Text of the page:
Lesson 9: Forsaking Sin or God? (2 Chronicles 28)Related Media
A fourteenth century duke named Raynald III, in what is now Belgium, had a violent quarrel with his younger brother, Edward, who then led a successful revolt against him. Edward captured Raynald, but didn’t kill him. Instead, he built a room in the castle around his brother and promised him that he could regain his title and property as soon as he was able to leave the room.
This wouldn’t have been difficult for the average person, since the room had several windows and a door of near-normal size, and none was locked or barred. The problem was Raynald’s size: he was grossly overweight. To regain his freedom, he had to lose weight. But Edward knew his older brother, and each day he sent a variety of delicious foods. Instead of dieting his way out of prison by resisting those tempting foods, Raynald grew fatter. When Duke Edward was accused of cruelty, his reply was, “My brother is not a prisoner. He may leave when he so wills.”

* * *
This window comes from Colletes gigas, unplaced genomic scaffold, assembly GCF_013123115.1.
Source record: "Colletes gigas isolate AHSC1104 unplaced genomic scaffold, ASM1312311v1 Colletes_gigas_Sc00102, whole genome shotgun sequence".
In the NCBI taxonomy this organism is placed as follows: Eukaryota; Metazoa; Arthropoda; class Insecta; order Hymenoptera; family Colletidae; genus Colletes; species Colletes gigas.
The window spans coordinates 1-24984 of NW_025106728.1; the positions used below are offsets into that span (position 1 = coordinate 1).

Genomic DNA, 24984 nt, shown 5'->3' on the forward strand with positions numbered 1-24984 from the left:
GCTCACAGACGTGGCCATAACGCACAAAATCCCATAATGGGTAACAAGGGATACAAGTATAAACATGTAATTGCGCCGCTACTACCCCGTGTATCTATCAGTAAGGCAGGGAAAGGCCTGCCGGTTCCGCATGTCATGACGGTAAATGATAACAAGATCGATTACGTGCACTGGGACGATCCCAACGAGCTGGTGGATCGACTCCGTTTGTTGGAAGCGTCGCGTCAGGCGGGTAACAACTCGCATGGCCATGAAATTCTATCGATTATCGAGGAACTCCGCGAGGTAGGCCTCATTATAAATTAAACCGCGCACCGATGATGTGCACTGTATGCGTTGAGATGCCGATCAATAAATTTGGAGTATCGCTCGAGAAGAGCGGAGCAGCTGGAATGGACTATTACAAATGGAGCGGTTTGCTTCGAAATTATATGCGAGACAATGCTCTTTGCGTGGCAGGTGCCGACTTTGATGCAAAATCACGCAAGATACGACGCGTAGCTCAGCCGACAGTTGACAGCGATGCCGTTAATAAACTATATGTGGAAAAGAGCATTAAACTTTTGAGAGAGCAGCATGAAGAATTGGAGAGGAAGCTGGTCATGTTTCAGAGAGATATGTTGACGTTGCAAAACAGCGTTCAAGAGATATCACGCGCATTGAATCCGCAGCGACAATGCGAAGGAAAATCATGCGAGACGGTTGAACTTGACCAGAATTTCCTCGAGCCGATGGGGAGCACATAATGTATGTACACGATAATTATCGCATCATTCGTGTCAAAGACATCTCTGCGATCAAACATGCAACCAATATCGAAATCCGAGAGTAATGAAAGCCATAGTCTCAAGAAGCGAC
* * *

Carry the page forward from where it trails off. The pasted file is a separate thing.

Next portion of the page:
But, of course, his brother was a prisoner--of his own appetite. He stayed in that room for ten years and wasn’t released until Edward died in battle. By then his health was so ruined that he died within a year (adapted from Leadership [Spring, 1984], p. 44).
There is in every human heart a perverse and powerful attraction for that which you know cognitively will destroy you. It is the appeal of sin. Like bugs drawn toward a light that will kill them, fallen sinners are drawn toward the evil that will enslave and ultimately ruin them. I wish I could report that the longer you follow the Lord, the less appeal sin has, but I cannot. It is a battle that requires constant vigilance. It’s a winnable war, but we never (in this life) become immune to sin.